COVID-19 is changing how we do just about everything, including how we drink. And to keep up with the changes, the craft beer industry in Montreal and throughout Quebec is evolving its production.
Though bars and restaurants have been open for business on location for a month now, July has been slow, especially following the July 11 notice from Montreal public health advising anyone who had been in a bar since July 1 to get tested. But on the flipside, beer-to-go sales are way, way up.
“I can’t say if this will last forever, or if it will have a longterm impact, but for now what we’re seeing is that a lot of people come, buy beer to go and go home to drink,” said Shawn Duriez, co-owner of Avant-Garde Artisans Brasseurs.
Like many other brewpubs in the city, Avant-Garde stayed open at their Hochelaga-Maisonneuve location during the pandemic to sell cans, and as a result, they had to ramp up can production to meet this new demand. They usually see an uptick in can sales in the warmer months, but this summer is beyond comparison.
“It’s really people’s habits changing, and it’s hard to predict,” Duriez said.
Les sans-taverne co-op brewpub in Pointe-Ste-Charles has maintained a small-scale production since they opened over two years ago, only starting to sell bottles at the bar during the pandemic as a way to keep the business going during confinement. To drive their clientele to the bar, seeing as it’s in a far corner of the area and away from the commercial artery, they started offering limited-edition beers.
“It has a rarity effect,” said Caroline Monast-Landriault, a founding member of the co-op. “People want to make the trip to come buy the beer because it’s a special product. We feel like that’s been working really well.”
When they launched their Gose Town beer in a bottle, it was the first time they developed a more complete branding and hired an artist, Dennis Routhier, to design the label. It quickly became a popular beer. “It worked super well. We’re trying to do that more, but it takes a lot of energy,” said Monast-Landriault.
They’ll soon be making their first foray into depanneurs and grocery stores in the Southwest with a beer brewed in partnership with Microbrasserie 4 Origines.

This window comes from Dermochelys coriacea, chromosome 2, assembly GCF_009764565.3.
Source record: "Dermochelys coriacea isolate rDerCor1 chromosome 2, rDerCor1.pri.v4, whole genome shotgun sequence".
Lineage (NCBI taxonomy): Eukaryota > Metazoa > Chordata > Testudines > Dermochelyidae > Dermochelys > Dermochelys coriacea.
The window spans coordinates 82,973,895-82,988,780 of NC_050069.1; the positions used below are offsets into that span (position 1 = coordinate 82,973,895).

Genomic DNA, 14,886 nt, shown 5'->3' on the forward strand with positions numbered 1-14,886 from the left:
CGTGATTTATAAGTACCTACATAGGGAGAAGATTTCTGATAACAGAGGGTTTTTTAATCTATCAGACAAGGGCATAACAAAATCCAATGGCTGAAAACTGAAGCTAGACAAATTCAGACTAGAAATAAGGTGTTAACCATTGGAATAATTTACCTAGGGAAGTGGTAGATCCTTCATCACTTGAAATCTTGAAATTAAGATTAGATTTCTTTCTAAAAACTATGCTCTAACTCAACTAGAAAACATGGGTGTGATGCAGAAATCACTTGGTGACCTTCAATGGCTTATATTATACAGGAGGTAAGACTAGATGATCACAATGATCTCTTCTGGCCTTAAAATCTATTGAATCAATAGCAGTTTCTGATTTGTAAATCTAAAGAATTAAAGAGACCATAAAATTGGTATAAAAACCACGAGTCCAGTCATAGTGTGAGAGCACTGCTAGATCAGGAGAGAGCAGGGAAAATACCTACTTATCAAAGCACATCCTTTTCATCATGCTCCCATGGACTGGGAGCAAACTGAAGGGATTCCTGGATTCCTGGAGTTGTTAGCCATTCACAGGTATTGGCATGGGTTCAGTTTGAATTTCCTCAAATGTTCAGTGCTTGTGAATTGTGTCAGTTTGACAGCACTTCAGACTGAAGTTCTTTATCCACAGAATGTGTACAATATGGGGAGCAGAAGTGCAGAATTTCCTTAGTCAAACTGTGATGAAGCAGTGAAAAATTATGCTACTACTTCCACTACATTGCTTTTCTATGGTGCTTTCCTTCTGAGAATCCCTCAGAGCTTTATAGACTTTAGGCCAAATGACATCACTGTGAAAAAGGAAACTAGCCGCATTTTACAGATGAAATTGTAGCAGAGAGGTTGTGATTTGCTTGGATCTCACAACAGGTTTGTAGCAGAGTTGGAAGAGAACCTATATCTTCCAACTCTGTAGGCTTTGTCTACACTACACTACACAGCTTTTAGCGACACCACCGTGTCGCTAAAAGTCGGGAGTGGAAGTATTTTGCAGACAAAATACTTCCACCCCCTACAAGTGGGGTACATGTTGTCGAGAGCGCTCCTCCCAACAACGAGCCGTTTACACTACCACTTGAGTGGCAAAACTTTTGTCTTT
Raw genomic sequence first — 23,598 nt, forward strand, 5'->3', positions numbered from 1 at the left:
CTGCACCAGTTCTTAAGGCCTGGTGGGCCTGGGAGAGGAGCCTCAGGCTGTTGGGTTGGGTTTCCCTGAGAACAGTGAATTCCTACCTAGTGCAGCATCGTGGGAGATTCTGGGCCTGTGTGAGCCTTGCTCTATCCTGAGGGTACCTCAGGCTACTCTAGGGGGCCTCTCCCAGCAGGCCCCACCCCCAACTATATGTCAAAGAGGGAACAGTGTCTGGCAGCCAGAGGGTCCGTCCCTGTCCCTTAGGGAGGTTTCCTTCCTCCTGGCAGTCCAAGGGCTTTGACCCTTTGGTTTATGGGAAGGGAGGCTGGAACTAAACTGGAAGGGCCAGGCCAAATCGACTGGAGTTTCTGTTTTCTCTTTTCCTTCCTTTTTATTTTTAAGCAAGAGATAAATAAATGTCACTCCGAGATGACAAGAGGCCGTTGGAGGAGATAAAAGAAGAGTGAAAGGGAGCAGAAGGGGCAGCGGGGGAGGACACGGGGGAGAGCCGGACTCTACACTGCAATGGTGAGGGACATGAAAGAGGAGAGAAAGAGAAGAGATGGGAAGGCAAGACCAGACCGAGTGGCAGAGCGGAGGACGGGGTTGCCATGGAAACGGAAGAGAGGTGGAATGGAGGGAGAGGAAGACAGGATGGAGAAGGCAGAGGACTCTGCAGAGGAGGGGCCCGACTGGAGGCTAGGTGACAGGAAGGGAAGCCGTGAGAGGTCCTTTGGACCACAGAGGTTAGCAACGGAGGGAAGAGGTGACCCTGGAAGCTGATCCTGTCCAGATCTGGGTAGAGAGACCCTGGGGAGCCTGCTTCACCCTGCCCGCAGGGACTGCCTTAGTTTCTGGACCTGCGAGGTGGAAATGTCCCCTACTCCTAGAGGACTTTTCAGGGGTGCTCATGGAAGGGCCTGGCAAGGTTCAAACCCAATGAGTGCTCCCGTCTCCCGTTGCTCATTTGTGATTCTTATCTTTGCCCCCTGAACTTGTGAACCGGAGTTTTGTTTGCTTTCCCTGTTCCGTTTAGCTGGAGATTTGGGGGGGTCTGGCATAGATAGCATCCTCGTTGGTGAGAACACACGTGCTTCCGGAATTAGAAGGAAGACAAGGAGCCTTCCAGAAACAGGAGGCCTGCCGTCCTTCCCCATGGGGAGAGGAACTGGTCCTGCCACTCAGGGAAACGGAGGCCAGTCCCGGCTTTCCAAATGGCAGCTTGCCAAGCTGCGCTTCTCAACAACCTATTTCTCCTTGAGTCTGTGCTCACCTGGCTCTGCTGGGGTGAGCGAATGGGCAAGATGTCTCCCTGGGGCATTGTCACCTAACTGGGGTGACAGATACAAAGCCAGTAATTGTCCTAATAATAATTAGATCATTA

New to the scene, Lupulone brewery launched their line during lockdown, releasing two beers with colourful, eye-catching artwork by Sherbrooke artist Vincent Arnold. Their second beer, Épluchette, is a collaboration with Avant-Garde, where they brew their beers as a contract brewery.
Lupulone’s plans changed significantly because of the pandemic. They were going to do a roughly even split between cans and draft, “but after a reflection, we thought of it and our branding is so nice, I think there’s something to do with that,” said Alexandre Piluso, co-owner of Lupulone. “The [can] market can help us build something around Lupulone, even stronger than if we concentrated on [the restaurant industry].”
Piluso said he and co-owner Jules Dubus want to prioritize a global experience, meaning complexity both inside and outside the can. Not only does a pretty bottle or can draw a potential buyer’s attention when they’re browsing the shelves at their local beer store, it also increases the chance that buyers will post a picture of it and share what they’re drinking on social media if they like the beer. Instagram and beer forums have become places for free advertising.
“I think the consumers are proud and they like to promote what they’re drinking,” Piluso continued. “We see more and more influencers in the craft beer industry. I think that helps democratize and expand the craft industry.”
Craft beer influencers will post photos and reviews of different beers. Several successful influencers with a significant following post exclusively about the beer scene in Montreal.
Brasserie Silo in Ahuntstic opened their doors just three weeks before confinement started. Back then, their beer wasn’t ready for sale, so they ended up launching their products during lockdown. Recently they started canning their beer despite their original intention to prioritize selling draft beer at the bar.
“It makes it easier for people to encounter our product because the cans travel,” said Silo owner Jean-Philippe Lalonde. “People are happy to post about them on social media. People who go to a bar don’t necessarily have that same instinct to take a photo of the beer.”
A throughline in the experiences of these breweries during confinement was observing how their clientele demonstrated solidarity with neighbourhood businesses and promoted local products.
“There was a lot of local solidarity with the people coming to buy cans during confinement, a lot of people telling us, ‘We live in the neighbourhood and we want to support you,’” Duriez said. Lalonde and Monast-Landriault echoed that impression.
“People are more and more concerned with local products and local ingredients,” said Piluso, noting the opportunity this presents for the craft beer industry. “It’s a cool challenge to use the maximum of local ingredients. It fits with consumers’ [wants] and we were always planning that. […] What the pandemic might have brought is that that statement is going to be more and more important.” ■
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